Syria has dismissed US and British claims that it may have used chemical arms as a "barefaced lie" and its ally Russia has warned against using such fears to use military action.
"Statements by the US secretary of state and British government are inconsistent with reality and a barefaced lie," said Omran al-Zohbi, Syria's information minister, in an interview published on Saturday on the Kremlin-funded Russia Today's website.
"I want to stress one more time that Syria would never use it - not only because of its adherence to the international law and rules of leading war, but because of humanitarian and moral issues," Zohbi said.
Zohbi spoke out as UN chief Ban Ki-moon called on Damascus to approve a UN mission of inspectors to probe the alleged use of chemical weapons in the conflict that erupted in March 2011.
But Zohbi told Russia Today television station that Syria could not trust UN inspectors from Britain and the United States.
"We also do not trust their qualifications. Their aim is to juggle with facts." he said.
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"We won't mind if Russians would be among the experts; quite the contrary, we only welcome this idea. We are quite sure in their high qualification and ability to clearly see into such matters."
Russia and China have blocked several UN Security Council draft resolutions that threatened sanctions against President Bashar al-Assad's regime.
US President Barack Obama said on Friday that using chemical weapons would be a "game-changer", after the US, Israel and Britain cited signs that Assad's regime had used the deadly agent sarin.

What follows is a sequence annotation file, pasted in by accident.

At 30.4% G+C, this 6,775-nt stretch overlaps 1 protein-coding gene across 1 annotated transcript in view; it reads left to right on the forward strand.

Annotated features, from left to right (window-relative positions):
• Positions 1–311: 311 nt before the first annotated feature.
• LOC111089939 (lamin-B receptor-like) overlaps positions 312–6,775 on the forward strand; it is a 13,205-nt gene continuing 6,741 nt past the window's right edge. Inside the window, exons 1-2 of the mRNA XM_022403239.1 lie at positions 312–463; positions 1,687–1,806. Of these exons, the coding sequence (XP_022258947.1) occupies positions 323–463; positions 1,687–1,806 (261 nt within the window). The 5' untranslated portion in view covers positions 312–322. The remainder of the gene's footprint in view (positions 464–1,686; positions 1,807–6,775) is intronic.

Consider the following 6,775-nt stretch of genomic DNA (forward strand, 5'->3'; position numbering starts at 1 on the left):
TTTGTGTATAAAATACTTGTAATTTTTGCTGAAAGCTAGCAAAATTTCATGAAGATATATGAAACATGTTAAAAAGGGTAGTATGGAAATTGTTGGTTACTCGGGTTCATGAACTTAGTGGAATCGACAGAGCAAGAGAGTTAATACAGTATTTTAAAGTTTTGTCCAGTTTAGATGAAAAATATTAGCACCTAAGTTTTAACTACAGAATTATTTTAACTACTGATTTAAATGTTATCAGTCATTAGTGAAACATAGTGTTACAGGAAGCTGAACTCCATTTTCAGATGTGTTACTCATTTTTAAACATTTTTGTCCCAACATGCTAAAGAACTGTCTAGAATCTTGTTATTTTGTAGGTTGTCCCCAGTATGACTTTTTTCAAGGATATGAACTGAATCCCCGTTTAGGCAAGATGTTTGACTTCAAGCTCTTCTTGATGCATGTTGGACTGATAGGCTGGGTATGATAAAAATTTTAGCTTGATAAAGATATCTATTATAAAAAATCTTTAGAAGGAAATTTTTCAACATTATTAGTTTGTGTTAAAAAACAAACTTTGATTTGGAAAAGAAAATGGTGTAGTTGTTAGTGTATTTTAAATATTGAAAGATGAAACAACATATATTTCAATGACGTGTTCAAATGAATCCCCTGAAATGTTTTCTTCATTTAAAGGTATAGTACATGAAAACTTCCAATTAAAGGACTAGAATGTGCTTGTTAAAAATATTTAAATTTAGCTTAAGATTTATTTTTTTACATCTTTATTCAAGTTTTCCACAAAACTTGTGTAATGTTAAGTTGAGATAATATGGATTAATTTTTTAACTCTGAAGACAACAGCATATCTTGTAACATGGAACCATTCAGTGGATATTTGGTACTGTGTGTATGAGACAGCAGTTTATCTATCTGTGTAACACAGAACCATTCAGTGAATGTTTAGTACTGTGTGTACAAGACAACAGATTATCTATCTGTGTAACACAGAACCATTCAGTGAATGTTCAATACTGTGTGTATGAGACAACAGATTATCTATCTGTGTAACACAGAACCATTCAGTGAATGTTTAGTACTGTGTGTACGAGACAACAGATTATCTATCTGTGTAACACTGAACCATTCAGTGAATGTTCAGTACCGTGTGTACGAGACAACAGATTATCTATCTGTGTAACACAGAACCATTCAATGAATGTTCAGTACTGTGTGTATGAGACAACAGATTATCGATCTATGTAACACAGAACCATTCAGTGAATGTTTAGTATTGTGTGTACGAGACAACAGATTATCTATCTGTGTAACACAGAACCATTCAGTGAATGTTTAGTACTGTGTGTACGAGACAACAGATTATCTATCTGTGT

But Obama said Washington must act prudently and establish exactly if, how and when such arms might have been used. He promised a "vigorous" US and international investigation into the latest reports.
British Prime Minister David Cameron said the growing evidence that Assad had turned chemical agents on his own people was extremely serious.
Mikhail Bogdanov, Russia's deputy foreign minister and Middle East envoy, urged against using these reports for military intervention.
"We must check the information immediately and in conformity with international criteria, and not use it to achieve other objectives," he said in Beirut.
"It must not be a pretext for an intervention in Syria."
Zohbi said in comments published by the Interfax news agency on Friday that chemical weapons were used by opposition fighters and originated in Turkey.
He linked the chemical arms accusations to what he said was the recent military success of regime forces.
"There are qualitative changes on the battlefields," Zohbi was quoted as saying by the RIA Novosti news agency.
"The uproar from the Americans that has arisen in the last 48 hours is due to this."
Reuters news agency reported that amateur video appeared to show aerial bombardments on opposition strongholds around Syria's capital Damascus.
Assad's forces appeared to have made gains across Syria in recent weeks, Reuters reported.
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They have advanced around Damascus and the border with Lebanon, areas that help link the capital to coastal provinces dominated by Assad's Alawite minority.
The government was pounding opposition strongholds with air power and shelling in an effort to gain the upper hand in a war that had already killed 70,000 people, Reuters said.
The Syrian opposition urged the UN Security Council to take immediate steps, possibly even by imposing a no-fly zone on Syria.
Yasser Tabbara, spokesman for the Syrian interim government of Prime Minister Ghassan Hitto, said: "What we are asking the international community, what we are asking the United States, with its drone technology, with its surgical strike technology, is to help us disable Bashar al-Assad from the use of these chemical weapons."
Fighting continued unabated on Saturday, with at least 10 people killed in shelling on Douma north-east of Damascus, the Syrian Observatory for Human Rights said.